What’s on the financial calendar for the week of 2/26 – 3/1?

Aerial view of very wealthy neighborhood in Northern New Jersey | mortgage rate news

What’s on the schedule for this week?

The following announcements, events and reports may have an impact on the financial or mortgage markets:

Monday, February 26th

New home sales – January 2024

Tuesday, February 27th

Durable goods orders – January 2024
Durable goods minus transportation – January 2024
S&P Case-Shiller home price index (20 cities)
Consumer confidence – February 2024

Wednesday, February 28th

GDP (first revision) – Q4 2024
Advanced U.S. trade balance in goods – January 2024
Advanced retail inventories – January 2024
Advanced wholesale inventories – January 2024
Atlanta Fed President Raphael Bostic speaks

Thursday, February 29th

Initial jobless claims – Week of February 24th
Personal income (nominal) – January 2024
Personal spending (nominal) – January 2024
PCE & Core PCE Indices – January 2024 & year-over-year
Chicago Business Barometer (PMI) – February 2024
Pending home sales – January 2024
Atlanta Fed President Raphael Bostic speaks
Chicago Fed President Austan Goolsbee speaks
Cleveland Fed President Loretta Mester speaks
Kansas City Fed President Jeff Schmid speaks

Friday, March 1st

S&P U.S. manufacturing PMI (final) – February 2024
ISM manufacturing – February 2024
Construction spending – January 2024
Consumer sentiment – February 2024
Dallas Fed President Lorie Logan speaks
Fed Governor Chris Waller speaks
Atlanta Fed President Raphael Bostic speaks
San Francisco Fed President Mary Daly speaks

Where did mortgage rates end last week?

The national average for a 30-year, fixed-rate mortgage rate ended down 0.08% to 7.08%* by the end of Friday’s session. An early bond market rally pushed mortgage rates lower before drifting in light afternoon trading.

The market seemed to shrug off bearish comments from the Federal Reserve. We’ll get a lot more Fedspeak this week, so there’s a chance that this week’s speeches have more of an impact.

Updated spring market predictions for New Jersey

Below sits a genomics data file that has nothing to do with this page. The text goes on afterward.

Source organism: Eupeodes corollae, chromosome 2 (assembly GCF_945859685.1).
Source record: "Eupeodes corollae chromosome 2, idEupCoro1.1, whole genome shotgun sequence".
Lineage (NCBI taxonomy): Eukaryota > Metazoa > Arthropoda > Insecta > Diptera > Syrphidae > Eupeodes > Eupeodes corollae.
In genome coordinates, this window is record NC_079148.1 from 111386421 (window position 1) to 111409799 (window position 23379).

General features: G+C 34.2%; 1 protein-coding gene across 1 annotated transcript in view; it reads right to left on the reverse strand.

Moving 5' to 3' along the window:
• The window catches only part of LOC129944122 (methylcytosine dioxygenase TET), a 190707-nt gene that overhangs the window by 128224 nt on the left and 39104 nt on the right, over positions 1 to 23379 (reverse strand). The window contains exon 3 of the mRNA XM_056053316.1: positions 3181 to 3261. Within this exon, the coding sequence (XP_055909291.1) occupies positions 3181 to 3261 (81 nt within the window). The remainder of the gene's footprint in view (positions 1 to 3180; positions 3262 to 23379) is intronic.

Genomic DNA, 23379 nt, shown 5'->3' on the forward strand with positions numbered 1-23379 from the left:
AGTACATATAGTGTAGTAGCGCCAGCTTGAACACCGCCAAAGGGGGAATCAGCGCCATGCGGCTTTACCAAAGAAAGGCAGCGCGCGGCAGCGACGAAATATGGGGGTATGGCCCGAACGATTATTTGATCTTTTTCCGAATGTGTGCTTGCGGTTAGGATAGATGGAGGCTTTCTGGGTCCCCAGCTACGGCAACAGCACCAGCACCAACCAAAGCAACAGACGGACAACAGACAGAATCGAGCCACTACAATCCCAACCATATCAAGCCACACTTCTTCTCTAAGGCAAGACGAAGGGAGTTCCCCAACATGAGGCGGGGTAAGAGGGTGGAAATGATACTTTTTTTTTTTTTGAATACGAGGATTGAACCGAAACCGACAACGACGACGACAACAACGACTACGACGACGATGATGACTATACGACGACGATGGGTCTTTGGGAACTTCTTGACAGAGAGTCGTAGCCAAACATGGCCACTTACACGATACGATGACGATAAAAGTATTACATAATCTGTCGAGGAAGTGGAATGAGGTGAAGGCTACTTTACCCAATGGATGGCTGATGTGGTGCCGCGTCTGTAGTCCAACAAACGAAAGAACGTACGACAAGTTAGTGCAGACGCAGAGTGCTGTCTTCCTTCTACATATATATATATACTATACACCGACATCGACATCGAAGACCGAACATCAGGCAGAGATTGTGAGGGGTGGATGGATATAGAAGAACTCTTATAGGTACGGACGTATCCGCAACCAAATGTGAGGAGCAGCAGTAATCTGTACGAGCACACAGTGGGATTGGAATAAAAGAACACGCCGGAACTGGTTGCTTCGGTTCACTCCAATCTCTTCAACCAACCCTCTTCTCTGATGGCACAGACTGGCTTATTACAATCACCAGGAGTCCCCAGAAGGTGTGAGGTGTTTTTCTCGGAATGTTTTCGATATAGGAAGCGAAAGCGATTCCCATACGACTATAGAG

A recent article from NJ.com broke down how the New Jersey real estate market is performing and how the spring is shaping up.

According to their data, nearly every town in New Jersey is expected to see an increase in home values. In fact, only eight zip codes out of 547 are predicted to see a decline in home values by April 2024.

The hottest town in New Jersey? Lawnside in Camden County is predicted to see a 3.2% average increase in home values by next April. Ewing and Gibbsboro are the only two other towns predicted to see an increase of 3% over the spring.

* National average rates accurate as of 2/23/24 from MortgageNewsDaily.com and are not advertised rates from Guaranteed Rate.

in 10 minutes?

The pre-approval process is lightning fast, and can be completed
in under 10 minutes. Grab a few important documents to get started.
  1. Tax Returns
  2. Copies of W-2s (or 1099s for independent contractors,
    freelancers and the self-employed)
  3. A payroll stub
  4. A bank statement
  5. Loan obligation info (student loans,
    auto loans and credit cards)

Applicant subject to credit and underwriting approval. Not all applicants will be approved for financing. Receipt of application does not represent an approval for financing or interest rate guarantee. Restrictions may apply. 

All information provided in this publication is for informational and educational purposes only, and in no way is any of the content contained herein to be construed as financial, investment, or legal advice or instruction. Guaranteed Rate does not guarantee the quality, accuracy, completeness or timelines of the information in this publication. While efforts are made to verify the information provided, the information should not be assumed to be error-free. Some information in the publication may have been provided by third parties and has not necessarily been verified by Guaranteed Rate. Guaranteed Rate its affiliates and subsidiaries do not assume any liability for the information contained herein, be it direct, indirect, consequential, special, or exemplary, or other damages whatsoever and howsoever caused, arising out of or in connection with the use of this publication or in reliance on the information, including any personal or pecuniary loss, whether the action is in contract, tort (including negligence) or other tortious action.